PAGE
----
I remembered our four grown children and our years at the radio station, remembered the hours spent fighting each other and the hours spent laughing. I remembered the time he hid a kitten in his suit coat and surprised me with it not long after we married, and how he held a funeral service for her in the backyard fourteen years later. I remembered the pride on his face when my first book was published and how it never faded with any of the ones that followed. I remembered the way we always fit together when we danced and how he beamed at our first grandchild and how he still sometimes looked a little surprised and pleased to find me beside him.
I wrapped my arms around him, dishwater and tears wetting his shirt. "How could you even ask?"
It's four hours later. His color's gotten bad and I know before they have to tell me that there's not much time left. I wish my children were here, our wild untenable bunch scattered to the ends of the earth, but understand why they're not. This last sudden slipping away has come upon him quickly and I know they're coming as fast as they can. He won't have left the earth completely when they arrive. They'll get to say their good-byes and I'm glad for that, but they won't get to hear his and that makes tears tickle my throat.
His eyes open and I lean forward in my chair. "Scott?"
"Hey Betty," he says, a smile creeping on his face. Few things have remained unchanged about him, but his eyes still remain. I'm grateful for that. Everything else is sunken or gray or struggling.
"How are you feeling?" It's an asinine question but I still find myself asking it.
"Not so good," he says, grimacing, and I feel my chest tighten in response. I want to take the pain from him, remove it and put it in a box on a shelf or in my own heart, anywhere away from him.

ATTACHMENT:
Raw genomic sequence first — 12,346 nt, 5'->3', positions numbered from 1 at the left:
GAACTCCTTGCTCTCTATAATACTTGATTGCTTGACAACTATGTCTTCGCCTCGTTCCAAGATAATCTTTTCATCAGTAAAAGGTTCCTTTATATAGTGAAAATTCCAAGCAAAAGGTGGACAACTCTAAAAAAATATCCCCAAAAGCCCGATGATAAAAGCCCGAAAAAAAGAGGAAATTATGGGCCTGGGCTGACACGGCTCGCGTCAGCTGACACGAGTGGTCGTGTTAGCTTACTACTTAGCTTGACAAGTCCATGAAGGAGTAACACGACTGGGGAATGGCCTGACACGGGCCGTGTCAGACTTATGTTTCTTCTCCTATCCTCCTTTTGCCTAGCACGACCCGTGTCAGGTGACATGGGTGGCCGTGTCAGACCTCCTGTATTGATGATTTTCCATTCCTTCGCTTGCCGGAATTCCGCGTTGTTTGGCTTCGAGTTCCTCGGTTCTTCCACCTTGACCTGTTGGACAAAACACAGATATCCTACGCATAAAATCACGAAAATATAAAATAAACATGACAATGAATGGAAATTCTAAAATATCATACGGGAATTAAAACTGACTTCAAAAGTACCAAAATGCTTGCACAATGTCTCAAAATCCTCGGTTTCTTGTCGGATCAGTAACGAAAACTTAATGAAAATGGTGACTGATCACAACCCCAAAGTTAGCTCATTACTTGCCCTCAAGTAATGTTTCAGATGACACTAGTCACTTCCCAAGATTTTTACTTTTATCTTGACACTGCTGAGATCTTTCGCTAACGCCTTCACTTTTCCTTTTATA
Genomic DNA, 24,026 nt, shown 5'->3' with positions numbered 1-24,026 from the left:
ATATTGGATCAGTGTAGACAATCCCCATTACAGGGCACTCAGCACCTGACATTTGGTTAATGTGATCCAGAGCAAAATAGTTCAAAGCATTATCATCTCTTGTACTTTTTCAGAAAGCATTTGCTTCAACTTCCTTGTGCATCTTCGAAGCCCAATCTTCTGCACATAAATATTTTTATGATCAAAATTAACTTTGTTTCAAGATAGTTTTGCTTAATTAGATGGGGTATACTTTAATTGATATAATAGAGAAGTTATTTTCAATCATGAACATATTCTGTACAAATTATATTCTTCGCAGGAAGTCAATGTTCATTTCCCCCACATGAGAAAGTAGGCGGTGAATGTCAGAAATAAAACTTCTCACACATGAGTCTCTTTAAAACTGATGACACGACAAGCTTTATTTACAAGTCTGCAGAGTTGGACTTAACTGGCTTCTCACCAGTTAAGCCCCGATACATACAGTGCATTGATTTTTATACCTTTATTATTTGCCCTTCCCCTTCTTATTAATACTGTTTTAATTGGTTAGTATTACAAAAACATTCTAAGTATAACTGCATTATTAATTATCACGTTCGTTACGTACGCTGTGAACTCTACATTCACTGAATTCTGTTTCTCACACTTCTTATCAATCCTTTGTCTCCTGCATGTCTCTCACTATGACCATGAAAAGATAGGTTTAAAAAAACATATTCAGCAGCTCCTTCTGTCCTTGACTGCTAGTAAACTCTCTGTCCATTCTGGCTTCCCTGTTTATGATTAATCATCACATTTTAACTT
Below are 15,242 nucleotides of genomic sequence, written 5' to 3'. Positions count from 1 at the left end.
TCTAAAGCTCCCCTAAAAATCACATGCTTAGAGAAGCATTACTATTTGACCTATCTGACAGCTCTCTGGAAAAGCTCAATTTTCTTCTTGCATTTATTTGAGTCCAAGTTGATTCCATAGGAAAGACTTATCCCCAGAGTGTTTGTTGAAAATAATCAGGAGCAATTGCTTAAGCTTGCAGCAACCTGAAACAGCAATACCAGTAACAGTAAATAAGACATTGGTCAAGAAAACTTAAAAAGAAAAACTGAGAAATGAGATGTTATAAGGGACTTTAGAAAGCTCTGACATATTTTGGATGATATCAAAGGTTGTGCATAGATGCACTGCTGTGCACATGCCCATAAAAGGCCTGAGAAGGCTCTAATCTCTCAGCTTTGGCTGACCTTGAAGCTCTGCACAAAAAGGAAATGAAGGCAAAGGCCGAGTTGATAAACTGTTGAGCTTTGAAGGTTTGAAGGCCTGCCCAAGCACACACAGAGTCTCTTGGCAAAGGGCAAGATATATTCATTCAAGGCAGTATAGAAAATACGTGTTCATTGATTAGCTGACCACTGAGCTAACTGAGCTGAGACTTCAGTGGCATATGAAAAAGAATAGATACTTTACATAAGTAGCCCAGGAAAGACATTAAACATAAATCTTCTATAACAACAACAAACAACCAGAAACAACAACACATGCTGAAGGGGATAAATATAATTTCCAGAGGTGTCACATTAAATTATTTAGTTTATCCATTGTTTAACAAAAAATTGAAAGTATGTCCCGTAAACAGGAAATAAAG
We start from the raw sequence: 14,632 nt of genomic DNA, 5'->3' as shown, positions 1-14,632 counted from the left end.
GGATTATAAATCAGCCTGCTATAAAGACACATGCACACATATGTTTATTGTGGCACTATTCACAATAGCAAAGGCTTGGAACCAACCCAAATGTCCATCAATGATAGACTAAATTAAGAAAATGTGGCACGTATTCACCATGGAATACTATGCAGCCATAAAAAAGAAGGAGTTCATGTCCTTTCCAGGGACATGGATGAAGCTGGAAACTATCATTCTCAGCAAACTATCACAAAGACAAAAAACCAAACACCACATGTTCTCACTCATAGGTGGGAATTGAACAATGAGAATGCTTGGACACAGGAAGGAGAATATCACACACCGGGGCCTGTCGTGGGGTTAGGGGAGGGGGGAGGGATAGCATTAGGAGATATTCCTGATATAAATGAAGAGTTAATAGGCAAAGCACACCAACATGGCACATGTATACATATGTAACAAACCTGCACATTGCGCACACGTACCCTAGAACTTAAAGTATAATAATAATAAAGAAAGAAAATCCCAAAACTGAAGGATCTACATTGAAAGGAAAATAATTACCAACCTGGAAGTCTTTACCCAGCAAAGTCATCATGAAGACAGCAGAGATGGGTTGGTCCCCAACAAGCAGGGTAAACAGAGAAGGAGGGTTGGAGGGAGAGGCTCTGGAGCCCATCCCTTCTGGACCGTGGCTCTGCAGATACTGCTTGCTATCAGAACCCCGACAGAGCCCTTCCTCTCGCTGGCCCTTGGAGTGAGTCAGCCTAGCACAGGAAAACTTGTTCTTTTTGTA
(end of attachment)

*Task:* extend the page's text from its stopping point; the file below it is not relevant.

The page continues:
"The nurse will be coming with some medication soon. That should make you feel better."
"Good," he says, and his chin moves in what I assume to be a nod.
His mouth opens and I know what he's going to say and I beat him to it. "I love you." He smiles and his feeble grip tightens on my hand as I lean in and whisper to him. "You always get to say it first."
He laughs, a sound that sounds more like a cough. "Maybe it's because I mean it more."
I take my free hand and push some hair off of his forehead. The skin is hot, I notice, and damp, and my voice wavers when I speak. "I doubt that's possible."
His smile turns into a grimace as he watches my face. "It's not looking too good, is it?"
I consider lying but can't. "No," I say, my hand still smoothing his hair. "No, it doesn't."
He doesn't answer me and I can see tears gathering in his eyes. "Tell the kids I love them if --"
"Of course," I answer, knowing he wouldn't want to finish the sentence. "Of course."
I move my hand to his cheek and stare into his eyes and I tell myself to remember this. I tell my mind to take a mental picture, I tell myself that I can't allow myself to forget anything. Especially his eyes, I decide. I have to remember his eyes, the deep brown with the vibrant sparkle. And his voice, I amend. And the way he laughed at all the wrong times. And the way he looks at me like I'm all that matters.
I tell myself to remember everything.
"I'm sorry," he says, and suddenly I'm crying.
"Don't be, sweetheart," I say, leaning over to kiss him on the forehead. "Don't be. I'm going to be all right."
He looks into my eyes and I hope he can't see through my tears that I think I'm lying. "I don't want to leave you," he says, and his voice is tired and I know he's going to go away soon. "I love you."
"I love you too," I say, my words coming in a whisper. "You'll never leave me."
His eyes close and all I can hear is the struggle to breathe. I reach for the call button and lay a kiss on his cheek.
"You'll just be in the next room."